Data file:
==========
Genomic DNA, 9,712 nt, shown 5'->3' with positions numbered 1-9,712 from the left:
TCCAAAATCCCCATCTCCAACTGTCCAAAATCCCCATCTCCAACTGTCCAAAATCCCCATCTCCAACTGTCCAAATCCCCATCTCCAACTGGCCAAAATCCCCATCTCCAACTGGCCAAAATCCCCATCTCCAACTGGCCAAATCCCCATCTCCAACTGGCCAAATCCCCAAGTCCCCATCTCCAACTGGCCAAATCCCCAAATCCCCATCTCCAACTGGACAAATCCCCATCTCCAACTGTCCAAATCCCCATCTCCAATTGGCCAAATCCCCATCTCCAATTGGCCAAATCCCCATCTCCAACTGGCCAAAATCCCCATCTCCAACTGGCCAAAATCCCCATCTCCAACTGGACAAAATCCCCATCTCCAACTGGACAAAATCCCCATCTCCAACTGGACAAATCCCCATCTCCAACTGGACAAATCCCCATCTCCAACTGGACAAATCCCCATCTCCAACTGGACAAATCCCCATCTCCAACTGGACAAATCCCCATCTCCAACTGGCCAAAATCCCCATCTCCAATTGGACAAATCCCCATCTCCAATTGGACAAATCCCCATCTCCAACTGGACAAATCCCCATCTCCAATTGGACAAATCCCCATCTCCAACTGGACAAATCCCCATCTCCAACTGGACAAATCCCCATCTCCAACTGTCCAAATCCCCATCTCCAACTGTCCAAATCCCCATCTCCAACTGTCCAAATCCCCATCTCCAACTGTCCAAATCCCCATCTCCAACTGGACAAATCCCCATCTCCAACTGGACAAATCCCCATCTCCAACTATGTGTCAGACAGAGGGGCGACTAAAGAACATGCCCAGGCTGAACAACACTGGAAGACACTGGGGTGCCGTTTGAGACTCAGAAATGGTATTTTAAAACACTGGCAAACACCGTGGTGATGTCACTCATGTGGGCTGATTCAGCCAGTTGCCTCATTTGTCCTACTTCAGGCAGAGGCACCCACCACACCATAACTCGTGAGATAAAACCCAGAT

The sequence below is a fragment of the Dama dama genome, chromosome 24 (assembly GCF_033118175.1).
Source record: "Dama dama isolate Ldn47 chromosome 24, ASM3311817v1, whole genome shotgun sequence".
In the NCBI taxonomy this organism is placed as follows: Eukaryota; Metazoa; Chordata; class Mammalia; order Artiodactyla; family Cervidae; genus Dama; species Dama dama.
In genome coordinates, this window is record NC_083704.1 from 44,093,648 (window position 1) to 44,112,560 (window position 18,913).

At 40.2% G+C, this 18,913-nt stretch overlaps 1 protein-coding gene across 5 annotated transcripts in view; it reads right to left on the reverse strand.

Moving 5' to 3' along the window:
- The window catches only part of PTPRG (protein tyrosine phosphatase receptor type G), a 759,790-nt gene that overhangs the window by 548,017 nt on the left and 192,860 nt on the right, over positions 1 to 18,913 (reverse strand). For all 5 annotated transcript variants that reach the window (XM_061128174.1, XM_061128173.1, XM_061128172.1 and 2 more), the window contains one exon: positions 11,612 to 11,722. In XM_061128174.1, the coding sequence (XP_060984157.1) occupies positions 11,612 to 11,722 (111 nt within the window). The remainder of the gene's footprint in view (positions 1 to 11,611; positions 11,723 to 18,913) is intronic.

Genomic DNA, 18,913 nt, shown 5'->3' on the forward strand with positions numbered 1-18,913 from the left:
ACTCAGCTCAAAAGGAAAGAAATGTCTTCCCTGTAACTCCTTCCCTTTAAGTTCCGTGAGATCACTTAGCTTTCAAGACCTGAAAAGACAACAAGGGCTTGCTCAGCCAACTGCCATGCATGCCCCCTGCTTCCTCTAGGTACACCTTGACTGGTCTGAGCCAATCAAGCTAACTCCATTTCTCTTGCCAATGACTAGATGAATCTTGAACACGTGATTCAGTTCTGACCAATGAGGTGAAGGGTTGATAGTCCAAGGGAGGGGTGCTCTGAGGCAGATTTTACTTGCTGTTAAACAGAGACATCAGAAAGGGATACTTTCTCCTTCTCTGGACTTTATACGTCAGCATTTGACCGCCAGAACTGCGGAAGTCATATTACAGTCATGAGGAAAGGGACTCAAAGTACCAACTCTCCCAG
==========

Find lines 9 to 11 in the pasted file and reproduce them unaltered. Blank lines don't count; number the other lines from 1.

- The window catches only part of PTPRG (protein tyrosine phosphatase receptor type G), a 759,790-nt gene that overhangs the window by 548,017 nt on the left and 192,860 nt on the right, over positions 1 to 18,913 (reverse strand). For all 5 annotated transcript variants that reach the window (XM_061128174.1, XM_061128173.1, XM_061128172.1 and 2 more), the window contains one exon: positions 11,612 to 11,722. In XM_061128174.1, the coding sequence (XP_060984157.1) occupies positions 11,612 to 11,722 (111 nt within the window). The remainder of the gene's footprint in view (positions 1 to 11,611; positions 11,723 to 18,913) is intronic.

Genomic DNA, 18,913 nt, shown 5'->3' on the forward strand with positions numbered 1-18,913 from the left:
ACTCAGCTCAAAAGGAAAGAAATGTCTTCCCTGTAACTCCTTCCCTTTAAGTTCCGTGAGATCACTTAGCTTTCAAGACCTGAAAAGACAACAAGGGCTTGCTCAGCCAACTGCCATGCATGCCCCCTGCTTCCTCTAGGTACACCTTGACTGGTCTGAGCCAATCAAGCTAACTCCATTTCTCTTGCCAATGACTAGATGAATCTTGAACACGTGATTCAGTTCTGACCAATGAGGTGAAGGGTTGATAGTCCAAGGGAGGGGTGCTCTGAGGCAGATTTTACTTGCTGTTAAACAGAGACATCAGAAAGGGATACTTTCTCCTTCTCTGGACTTTATACGTCAGCATTTGACCGCCAGAACTGCGGAAGTCATATTACAGTCATGAGGAAAGGGACTCAAAGTACCAACTCTCCCAG